Sunday, May 9, 2021

How games allow me to travel when I couldn’t otherwise

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After a year of both personal and professional turmoil, 2020 was going to be the year that I turned the tide. I decided that as much as I was traveling in 2019, I was going to do even more in 2020. Not only that, but I was going to do more in general: I was looking forward to making more time for myself. meet up in bars and restaurants with friends, and I was even planning to throw a house party or two. Sadly, as we’ve all learned, 2020 was not the year none of us expected, and nearly all of my plans were put on hold.

We know the story of 2020 all too well, but with travel, such a key part of how I planned to heal from a 2019 that, quite frankly, left me emotionally upset, I was left. to myself. Thankfully, while 2020 has been an often terrible year, it delivered a ton of awesome games that provided an escape. As I played through the different adventures that the year has brought us, I realized that I was experiencing so many destinations that I love through the real world in the virtual world.

Don’t get me wrong: visiting Japan in a video game doesn’t even hold a candle to experience the wonders of this country in real life, but when a lot of my gaming time has been devoted to digital recreations of this country I couldn’t help but feel warm and fuzzy. My actual experience with Japan is limited to Tokyo, so I loved exploring the places I visited a few months ago with Persona 5 Royal. Not only is this game one of my favorite RPGs of all time, but Shibuya and the other important areas of Tokyo are so prominently displayed that they almost feel like characters themselves. I was able to explore Japan more thanks to Yakuza: Like a Dragon, which showcases other parts of Tokyo and the surrounding area, while Ghost of Tsushima gave me another round-trip ticket (plus a time machine) in arguably the most beautiful game I’ve ever seen. play.

But it didn’t stop in Japan. The Last of Us Part II allowed me to venture across the country to various familiar places in Seattle, my favorite city in the Pacific Northwest. Marvel’s Spider-Man: Miles Morales let me visit another city that I miss dearly, Manhattan, although being able to look across the Brooklyn Bridge without being able to go was a bit of a tease. Tony Hawk’s Pro Skater 1 + 2 allowed me to visit very vague interpretations of many cities around the world, although I admit it was more of a warm blanket of nostalgia that was reminiscent of simpler, more normal times. than anything else.

Wall Market definitely has its issues, but it was a nice change of scenery from my house

Even the fantastic places I could immerse myself in turned into mini vacations; say whatever you want about Cyberpunk 2077, but Night City is a big, colorful place to get lost. The same could be said of worlds like Midgar and Golden Isle in Final Fantasy VII Remake and Immortals Fenyx Rising respectively; I know these aren’t based on actual locations, but they were worlds I could fall into without much effort.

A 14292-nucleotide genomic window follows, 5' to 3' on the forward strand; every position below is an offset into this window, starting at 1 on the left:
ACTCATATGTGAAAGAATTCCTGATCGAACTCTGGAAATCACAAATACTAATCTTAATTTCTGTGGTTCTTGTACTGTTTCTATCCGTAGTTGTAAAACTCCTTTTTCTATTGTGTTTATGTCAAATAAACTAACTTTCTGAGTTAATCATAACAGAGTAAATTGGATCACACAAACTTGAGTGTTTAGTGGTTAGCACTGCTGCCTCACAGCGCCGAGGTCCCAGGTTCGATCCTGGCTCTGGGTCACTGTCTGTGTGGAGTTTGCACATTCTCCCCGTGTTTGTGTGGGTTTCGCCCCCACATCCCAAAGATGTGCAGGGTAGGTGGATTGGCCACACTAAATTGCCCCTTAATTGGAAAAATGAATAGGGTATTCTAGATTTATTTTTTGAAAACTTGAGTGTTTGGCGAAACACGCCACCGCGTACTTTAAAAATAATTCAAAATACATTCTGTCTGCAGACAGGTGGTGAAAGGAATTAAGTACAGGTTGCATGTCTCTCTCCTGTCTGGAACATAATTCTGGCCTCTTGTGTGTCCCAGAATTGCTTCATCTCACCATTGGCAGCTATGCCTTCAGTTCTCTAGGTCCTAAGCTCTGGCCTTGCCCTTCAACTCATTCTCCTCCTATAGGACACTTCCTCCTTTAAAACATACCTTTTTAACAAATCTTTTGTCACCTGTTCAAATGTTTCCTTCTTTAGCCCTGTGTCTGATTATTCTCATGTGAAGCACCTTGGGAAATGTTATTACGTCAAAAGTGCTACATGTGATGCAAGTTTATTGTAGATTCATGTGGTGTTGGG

Oddly enough, I didn’t spend a lot of time with the game that might have been the best way to deal with a lack of travel: Microsoft Flight Simulator. Not only would this experience allow me to visit any place on the planet with photorealistic visuals, but also the joys of the journey itself, with seeing the gates of my most familiar airports. You’d think it would almost serve as an unexpectedly heartwarming reminder of the more mundane moments of the trips I was hoping to take, but to be honest, ever since I moved my main workstation to my gaming PC at home , it was so hard to force me. to sit in front of my computer longer than necessary for the working day. I will revisit Microsoft Flight Simulator when it comes to Xbox or when I can work in our office again, whichever comes first.

Fuser unit

Probably not a good idea in real life 2020, but in video game 2020 it was awesome!

Even other times in the games seemed to have been different this year; hearing the roar of the entire crowd in EA Sports UFC 4 or Madden NFL 21 was just plain enjoyable. Or the feeling of ordering a massive crowd of music festivals in Fuser. Even something like island hopping and running in Le Touryst seemed unusual in 2020, but somehow heartwarming.

Of course, one of the best parts of the trip is seeing the friends and family that you don’t live by. This year’s experiences have allowed me to spend quality time remotely with them. Outside of a Zoom trivia group that I joined in the early months of the pandemic, games like Fall Guys and Overwatch (yeah, I know it’s not a 2020 game, but I’m still playing it. !) Gave me fun excuses to catch up. friends that I can’t see otherwise this year, but no game sums up the concept of traveling to visit friends better than Animal Crossing: New Horizons. Striking at the right time, Animal Crossing: New Horizons allowed me to visit friends’ virtual homes to not only hang out with them, but also receive inspiration for my own island. While multiplayer is arguably the worst component of Animal Crossing: New Horizons in terms of playability and convenience, it was exactly what I needed.

I still desperately hope to be able to travel in 2021 – I miss my family and friends, on top of the sheer wonder of getting lost in an unknown city. But as I reflect on the gaming experiences offered by the developers throughout 2020, many of them have brought similar experiences that I missed in my real life for most of the year. For that, I am more than grateful to the creators of these experiences.

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